There are a whole lot of religious people in America, including the majority of Democrats. When we abandon the field of religious discourse — when we ignore the debate about what it means to be a good Christian or Muslim or Jew; when we discuss religion only in the negative sense of where or how it should not be practiced, rather than in the positive sense of what it tells us about our obligations toward one another; when we shy away from religious venues and religious broadcasts because we assume that we will be unwelcome — others will fill the vacuum. And those who do are likely to be those with the most insular views of faith, or who cynically use religion to justify partisan ends.
American liberals and conservatives share much of the same political heritage. Originally the term Liberal referred to the political and economic ideal of liberating individuals from unrepresentative and arbitrary governments. Early liberalism set in motion patterns for the rule of law that would guarantee individual rights, representation in law making, access to the courts, and protection of private property. Both conservatives and liberals are Liberal in this sense. But whereas American conservatives of various stripes have continued to place primary emphasis on individual freedom, the autonomy of private institutions, and limits to government in the economic area, American liberals have more frequently appealed to government to advance the liberation of individuals from economic, racial, and political disadvantages in society as a whole.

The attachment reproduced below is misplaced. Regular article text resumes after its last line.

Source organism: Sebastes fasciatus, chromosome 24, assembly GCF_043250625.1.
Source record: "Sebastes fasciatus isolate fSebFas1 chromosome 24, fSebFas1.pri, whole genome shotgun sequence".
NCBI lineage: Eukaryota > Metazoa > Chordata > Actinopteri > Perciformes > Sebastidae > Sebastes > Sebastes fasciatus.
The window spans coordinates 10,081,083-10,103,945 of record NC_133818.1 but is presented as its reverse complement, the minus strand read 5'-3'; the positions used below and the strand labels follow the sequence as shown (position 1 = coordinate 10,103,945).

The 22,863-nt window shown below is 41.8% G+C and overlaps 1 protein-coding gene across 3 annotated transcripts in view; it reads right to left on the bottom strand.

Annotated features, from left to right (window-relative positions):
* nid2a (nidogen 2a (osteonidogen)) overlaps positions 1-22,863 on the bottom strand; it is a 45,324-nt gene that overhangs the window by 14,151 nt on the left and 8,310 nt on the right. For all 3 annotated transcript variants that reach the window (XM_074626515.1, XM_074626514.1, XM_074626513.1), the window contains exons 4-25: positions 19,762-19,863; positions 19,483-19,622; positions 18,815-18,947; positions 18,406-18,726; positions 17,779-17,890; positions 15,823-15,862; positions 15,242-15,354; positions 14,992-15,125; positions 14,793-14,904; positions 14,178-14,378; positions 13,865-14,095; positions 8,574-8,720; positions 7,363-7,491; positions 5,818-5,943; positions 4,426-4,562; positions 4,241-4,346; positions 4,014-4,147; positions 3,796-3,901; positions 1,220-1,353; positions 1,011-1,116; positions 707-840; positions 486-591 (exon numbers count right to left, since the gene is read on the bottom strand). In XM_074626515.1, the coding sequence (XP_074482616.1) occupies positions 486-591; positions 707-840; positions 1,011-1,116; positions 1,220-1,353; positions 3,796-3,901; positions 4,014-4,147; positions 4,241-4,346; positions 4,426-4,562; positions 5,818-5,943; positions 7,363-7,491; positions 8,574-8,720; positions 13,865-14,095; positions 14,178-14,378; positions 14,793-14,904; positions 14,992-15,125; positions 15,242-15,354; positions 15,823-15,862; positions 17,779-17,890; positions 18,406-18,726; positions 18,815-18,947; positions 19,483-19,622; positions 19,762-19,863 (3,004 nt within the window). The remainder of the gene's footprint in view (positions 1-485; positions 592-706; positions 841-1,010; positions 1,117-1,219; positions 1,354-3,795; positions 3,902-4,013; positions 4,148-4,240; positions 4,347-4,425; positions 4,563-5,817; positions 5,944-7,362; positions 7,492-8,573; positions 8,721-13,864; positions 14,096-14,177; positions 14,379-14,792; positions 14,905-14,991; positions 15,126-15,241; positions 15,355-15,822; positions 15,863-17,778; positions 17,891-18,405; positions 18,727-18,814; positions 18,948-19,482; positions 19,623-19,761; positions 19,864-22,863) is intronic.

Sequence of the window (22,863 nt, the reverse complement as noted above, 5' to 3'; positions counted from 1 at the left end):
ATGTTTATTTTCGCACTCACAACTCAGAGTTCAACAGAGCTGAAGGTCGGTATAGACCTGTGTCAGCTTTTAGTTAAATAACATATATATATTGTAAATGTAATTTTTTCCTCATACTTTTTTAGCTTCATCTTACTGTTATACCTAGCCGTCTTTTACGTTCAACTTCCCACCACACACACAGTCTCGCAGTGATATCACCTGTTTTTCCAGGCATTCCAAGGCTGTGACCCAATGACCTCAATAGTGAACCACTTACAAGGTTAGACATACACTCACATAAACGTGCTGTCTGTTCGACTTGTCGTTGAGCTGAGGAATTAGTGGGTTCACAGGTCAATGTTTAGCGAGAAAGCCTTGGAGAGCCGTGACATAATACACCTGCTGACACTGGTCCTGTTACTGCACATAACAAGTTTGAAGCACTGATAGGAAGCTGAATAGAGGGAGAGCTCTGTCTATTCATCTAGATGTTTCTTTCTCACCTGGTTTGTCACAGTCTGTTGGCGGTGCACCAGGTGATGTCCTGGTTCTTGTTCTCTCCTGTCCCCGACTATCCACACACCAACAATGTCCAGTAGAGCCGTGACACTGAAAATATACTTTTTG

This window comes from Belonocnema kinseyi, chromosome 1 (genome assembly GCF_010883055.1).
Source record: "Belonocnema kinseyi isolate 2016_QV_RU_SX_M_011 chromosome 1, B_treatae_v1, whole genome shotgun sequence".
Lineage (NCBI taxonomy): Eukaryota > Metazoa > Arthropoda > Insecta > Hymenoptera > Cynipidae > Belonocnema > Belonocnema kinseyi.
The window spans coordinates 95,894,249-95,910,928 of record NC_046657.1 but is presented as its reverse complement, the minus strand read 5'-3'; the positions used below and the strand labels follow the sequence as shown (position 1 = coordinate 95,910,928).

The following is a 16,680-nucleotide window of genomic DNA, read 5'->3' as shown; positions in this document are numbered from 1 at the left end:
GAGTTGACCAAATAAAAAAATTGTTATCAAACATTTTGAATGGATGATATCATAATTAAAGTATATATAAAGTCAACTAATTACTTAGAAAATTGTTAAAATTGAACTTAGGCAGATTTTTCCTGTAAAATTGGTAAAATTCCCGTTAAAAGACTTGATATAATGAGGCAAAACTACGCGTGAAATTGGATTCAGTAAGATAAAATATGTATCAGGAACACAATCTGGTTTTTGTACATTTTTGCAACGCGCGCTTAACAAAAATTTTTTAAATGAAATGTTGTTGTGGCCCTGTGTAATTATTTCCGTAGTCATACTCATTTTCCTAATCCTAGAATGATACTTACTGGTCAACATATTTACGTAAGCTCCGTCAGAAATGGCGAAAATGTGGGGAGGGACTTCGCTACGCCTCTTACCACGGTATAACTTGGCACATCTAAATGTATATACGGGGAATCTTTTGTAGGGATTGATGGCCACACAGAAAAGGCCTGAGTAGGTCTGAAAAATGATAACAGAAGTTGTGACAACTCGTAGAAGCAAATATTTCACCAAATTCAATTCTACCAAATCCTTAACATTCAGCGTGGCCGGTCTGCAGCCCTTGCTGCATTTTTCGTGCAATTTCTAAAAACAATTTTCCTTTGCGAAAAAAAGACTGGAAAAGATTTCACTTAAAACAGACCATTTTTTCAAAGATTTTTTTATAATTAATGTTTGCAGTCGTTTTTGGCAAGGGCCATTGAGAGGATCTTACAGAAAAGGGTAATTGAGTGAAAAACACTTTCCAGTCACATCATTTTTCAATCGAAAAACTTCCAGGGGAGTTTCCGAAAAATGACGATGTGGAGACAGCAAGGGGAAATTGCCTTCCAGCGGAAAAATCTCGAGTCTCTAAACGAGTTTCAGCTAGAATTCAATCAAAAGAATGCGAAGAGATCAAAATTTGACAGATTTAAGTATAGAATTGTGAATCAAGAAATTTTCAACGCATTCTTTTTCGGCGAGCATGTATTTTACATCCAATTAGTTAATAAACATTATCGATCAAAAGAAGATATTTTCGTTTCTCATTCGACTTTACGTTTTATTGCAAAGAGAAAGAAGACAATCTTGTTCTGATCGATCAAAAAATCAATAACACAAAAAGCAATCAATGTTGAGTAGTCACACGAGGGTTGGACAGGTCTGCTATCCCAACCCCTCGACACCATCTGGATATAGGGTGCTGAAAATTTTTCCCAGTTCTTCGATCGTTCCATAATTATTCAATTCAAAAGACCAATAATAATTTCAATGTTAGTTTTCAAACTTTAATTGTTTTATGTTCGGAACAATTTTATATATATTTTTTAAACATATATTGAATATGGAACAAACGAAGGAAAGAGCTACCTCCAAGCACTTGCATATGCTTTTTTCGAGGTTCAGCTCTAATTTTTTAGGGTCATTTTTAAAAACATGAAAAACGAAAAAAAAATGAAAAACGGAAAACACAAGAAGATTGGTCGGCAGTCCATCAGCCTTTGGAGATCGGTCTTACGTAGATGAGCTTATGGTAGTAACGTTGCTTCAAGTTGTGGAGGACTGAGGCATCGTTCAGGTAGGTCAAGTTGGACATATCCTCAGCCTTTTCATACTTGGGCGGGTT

I cannot and will not cut my conscience to fit this year’s fashions, even though I long ago came to the conclusion that I was not a political person and could have no comfortable place in any political group.
The unconscious democracy of America is a very fine thing. It is a true and deep and instinctive assumption of the equality of citizens, which even voting and elections have not destroyed.
Bart Giamatti did not grow up (as he had dreamed) to play second base for the Red Sox. He became a professor at Yale, and then, in time . . . president of the National Baseball League. He never lost his love for the Boston Red Sox. It was as a Red Sox fan, he later realized that human beings are fallen, and that life is filled with disappointment. The path to comprehending Calvinism in modern America, he decided, begins at Fenway Park.
I would encourage us all, African Americans, Asians, Latinos, Whites, Native Americans to study history. I long for the time when all the human history is taught as one history. I am stronger because you are stronger. I am weaker if you are weak. So we are more alike than we are unlike.
What do I believe? As an American I believe in generosity, in liberty, in the rights of man. These are social and political faiths that are part of me, as they are, I suppose, part of all of us. Such beliefs are easy to express. But part of me too is my relation to all life, my religion. And this is not so easy to talk about. Religious experience is highly intimate and, for me, ready words are not at hand.
As Mankind becomes more liberal, they will be more apt to allow that all those who conduct themselves as worthy members of the community are equally entitled to the protections of civil government. I hope ever to see America among the foremost nations of justice and liberality.